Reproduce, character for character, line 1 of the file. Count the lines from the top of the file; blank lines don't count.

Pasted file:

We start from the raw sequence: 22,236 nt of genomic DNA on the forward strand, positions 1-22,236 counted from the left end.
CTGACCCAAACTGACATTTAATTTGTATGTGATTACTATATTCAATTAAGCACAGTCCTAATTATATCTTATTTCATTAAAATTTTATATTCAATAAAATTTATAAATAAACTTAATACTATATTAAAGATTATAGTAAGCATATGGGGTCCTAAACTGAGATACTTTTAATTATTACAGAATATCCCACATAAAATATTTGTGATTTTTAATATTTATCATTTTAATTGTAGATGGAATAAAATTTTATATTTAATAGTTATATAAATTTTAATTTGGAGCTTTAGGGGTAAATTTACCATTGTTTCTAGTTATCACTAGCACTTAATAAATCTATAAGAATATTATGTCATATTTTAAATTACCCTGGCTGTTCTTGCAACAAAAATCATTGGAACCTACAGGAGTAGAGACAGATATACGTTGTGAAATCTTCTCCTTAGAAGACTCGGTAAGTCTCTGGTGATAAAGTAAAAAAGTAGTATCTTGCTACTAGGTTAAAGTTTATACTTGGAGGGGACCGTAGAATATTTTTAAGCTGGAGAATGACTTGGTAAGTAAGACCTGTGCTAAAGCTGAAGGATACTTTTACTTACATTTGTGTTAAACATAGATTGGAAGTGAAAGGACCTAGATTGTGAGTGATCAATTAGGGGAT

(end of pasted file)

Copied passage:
We start from the raw sequence: 22,236 nt of genomic DNA on the forward strand, positions 1-22,236 counted from the left end.